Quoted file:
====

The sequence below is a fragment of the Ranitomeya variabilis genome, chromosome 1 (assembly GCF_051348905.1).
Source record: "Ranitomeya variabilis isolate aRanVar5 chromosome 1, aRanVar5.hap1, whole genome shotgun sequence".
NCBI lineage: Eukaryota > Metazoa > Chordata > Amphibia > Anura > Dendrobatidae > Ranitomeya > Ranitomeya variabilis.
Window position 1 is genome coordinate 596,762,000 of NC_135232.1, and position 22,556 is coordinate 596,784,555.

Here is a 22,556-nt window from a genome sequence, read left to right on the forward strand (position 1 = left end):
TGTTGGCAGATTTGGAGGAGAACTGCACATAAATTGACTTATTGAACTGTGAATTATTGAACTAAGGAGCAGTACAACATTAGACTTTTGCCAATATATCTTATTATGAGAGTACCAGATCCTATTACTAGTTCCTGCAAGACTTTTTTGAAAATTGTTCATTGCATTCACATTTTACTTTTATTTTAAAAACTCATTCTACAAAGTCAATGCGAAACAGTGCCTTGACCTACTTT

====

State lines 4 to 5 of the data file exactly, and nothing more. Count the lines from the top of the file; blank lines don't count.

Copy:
Window position 1 is genome coordinate 596,762,000 of NC_135232.1, and position 22,556 is coordinate 596,784,555.

Here is a 22,556-nt window from a genome sequence, read left to right on the forward strand (position 1 = left end):